UPDATE: Not so fast. Turns out there are a lot of problems. Stephanie Ruhle's on the case.
New York Magazine's Eric Levitz is not an easy sell, so if he's pleased with this, we should all be. Via New York Magazine:
According to Levitz, the SBA and the Treasury Department worked to resolve problems with the small business bailout package and they have been successful. And in this CNBC interview, Mnuchin indicated that Congress is already agreed that they will raise the cap on the program when needed. Levitz summarizes:
Who qualifies for a small-business loan? What do I get if I qualify?
First, it’s worth reviewing the (newly confirmed) nuts and bolts of the program: If you are a company, nonprofit, veterans organization, or tribal concern with 500 or fewer employees — or else, a self-employed individual or independent contractor — the government will provide you with a loan equivalent to eight weeks of your prior average payroll (or, for the self-employed, earnings), plus an additional 25 percent of that sum (unless that grand total adds up to more than $10 million, which is the cap for any individual firm). You do not need to make any payments on that loan for six months. And if you maintain your workforce, then the government will entirely forgive the portion of the loan spent on payroll, benefits, utilities, rent, mortgage payments, or other debts. In other words, it will forgive more or less all of it. The policy isn’t actually intended as a loan program so much as a payroll-support policy akin to those adopted in Denmark and the United Kingdom. It’s structured as a loan program primarily because America’s private-banking infrastructure is more robust than its state capacity, and so having private banks issue government-guaranteed loans is a quicker way of getting money out the door.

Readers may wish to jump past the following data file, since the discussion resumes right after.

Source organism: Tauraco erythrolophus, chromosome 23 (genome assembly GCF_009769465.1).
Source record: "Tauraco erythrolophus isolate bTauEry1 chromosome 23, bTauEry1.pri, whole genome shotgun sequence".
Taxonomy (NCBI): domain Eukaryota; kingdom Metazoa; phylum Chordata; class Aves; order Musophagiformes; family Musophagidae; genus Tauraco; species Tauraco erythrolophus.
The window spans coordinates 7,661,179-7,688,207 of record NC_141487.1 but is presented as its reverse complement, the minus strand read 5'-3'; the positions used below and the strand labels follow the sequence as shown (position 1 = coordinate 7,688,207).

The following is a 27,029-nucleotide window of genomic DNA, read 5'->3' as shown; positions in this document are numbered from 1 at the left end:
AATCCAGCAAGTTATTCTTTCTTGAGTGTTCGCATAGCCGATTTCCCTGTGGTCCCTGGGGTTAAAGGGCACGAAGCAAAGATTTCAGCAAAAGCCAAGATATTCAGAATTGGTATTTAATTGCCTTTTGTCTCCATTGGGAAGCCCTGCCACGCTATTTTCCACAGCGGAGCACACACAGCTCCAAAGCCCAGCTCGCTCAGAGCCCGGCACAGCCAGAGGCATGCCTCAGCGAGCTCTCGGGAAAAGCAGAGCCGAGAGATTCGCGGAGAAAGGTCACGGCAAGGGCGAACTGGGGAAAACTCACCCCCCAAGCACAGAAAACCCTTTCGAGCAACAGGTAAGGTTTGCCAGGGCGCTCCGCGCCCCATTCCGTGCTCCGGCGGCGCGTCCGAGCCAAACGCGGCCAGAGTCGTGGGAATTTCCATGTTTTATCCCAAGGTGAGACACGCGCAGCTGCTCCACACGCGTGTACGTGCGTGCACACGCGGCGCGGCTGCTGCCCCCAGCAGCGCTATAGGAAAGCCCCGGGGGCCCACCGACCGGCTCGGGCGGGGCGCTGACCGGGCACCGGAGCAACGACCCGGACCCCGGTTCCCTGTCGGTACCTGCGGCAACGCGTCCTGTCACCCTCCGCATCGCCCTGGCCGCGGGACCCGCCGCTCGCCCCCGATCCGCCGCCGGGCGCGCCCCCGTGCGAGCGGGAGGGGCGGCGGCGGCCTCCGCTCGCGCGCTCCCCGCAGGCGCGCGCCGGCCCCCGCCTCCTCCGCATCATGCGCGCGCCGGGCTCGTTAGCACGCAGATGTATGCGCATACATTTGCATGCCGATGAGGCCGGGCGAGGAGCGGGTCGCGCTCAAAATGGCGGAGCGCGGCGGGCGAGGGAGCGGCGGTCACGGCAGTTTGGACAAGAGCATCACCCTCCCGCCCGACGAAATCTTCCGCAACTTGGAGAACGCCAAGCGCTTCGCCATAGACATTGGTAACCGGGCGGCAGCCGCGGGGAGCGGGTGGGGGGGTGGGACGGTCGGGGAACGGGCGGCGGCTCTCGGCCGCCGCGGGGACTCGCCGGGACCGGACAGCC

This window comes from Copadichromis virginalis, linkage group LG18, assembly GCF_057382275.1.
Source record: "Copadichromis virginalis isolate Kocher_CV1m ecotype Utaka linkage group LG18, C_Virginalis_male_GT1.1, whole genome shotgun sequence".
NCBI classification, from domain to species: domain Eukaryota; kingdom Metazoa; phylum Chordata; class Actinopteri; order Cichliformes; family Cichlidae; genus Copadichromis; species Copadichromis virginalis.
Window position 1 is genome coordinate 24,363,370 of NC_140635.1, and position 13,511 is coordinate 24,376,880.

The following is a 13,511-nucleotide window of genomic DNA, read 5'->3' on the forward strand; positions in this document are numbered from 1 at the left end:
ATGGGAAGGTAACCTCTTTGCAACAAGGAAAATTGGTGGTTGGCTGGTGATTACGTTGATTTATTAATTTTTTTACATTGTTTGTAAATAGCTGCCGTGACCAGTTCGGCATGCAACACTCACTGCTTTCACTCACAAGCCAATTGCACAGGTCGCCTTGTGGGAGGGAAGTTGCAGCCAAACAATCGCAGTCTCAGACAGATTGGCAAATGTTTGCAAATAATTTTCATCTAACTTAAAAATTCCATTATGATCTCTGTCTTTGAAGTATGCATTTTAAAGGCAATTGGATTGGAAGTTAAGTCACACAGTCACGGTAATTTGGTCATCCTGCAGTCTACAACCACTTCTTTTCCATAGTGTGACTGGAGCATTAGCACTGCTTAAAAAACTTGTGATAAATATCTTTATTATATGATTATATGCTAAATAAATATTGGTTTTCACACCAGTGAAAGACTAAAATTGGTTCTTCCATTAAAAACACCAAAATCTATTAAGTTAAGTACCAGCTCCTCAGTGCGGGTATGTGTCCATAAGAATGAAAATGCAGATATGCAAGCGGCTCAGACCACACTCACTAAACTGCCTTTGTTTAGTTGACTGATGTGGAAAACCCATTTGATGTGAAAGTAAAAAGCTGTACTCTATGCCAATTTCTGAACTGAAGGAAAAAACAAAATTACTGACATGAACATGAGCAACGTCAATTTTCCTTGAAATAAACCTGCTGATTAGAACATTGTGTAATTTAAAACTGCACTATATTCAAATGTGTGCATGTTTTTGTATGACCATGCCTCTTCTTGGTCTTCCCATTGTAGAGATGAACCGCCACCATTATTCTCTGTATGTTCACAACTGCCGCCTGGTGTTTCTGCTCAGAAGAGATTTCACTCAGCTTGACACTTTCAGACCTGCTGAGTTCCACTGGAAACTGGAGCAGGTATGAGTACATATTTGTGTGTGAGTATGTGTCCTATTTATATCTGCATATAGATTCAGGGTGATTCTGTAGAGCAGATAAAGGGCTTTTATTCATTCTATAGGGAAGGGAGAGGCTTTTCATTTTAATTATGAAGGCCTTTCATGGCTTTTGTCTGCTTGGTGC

How do I apply for the loan?
Which brings us to the first critical clarification in Tuesday’s guidance: Small businesses don’t need to work through the SBA or its affiliated lenders to secure loans, but, rather, can apply for them at most any “federally insured depository institution, federally insured credit union, and Farm Credit System institution.” In other words, an eligible business owner should be able to walk into just about any FDIC bank and secure enough capital to cover payroll for two months. This will ostensibly allow firms to get the money they need to survive posthaste.
Will this loan help workers who were already laid off?
The guidance also goes a way toward resolving concerns about already fired workers. The new rules (1) require businesses to spend 75 percent of their loans on payroll in order to qualify for forgiveness, and (2) clarify that firms that have already done layoffs can secure forgiveness by “quickly” rehiring laid-off workers. Taken together, this provides a powerful incentive for businesses to bring staff back on, since (essentially) any money you save by lowering your monthly payroll costs will just end up going to the government.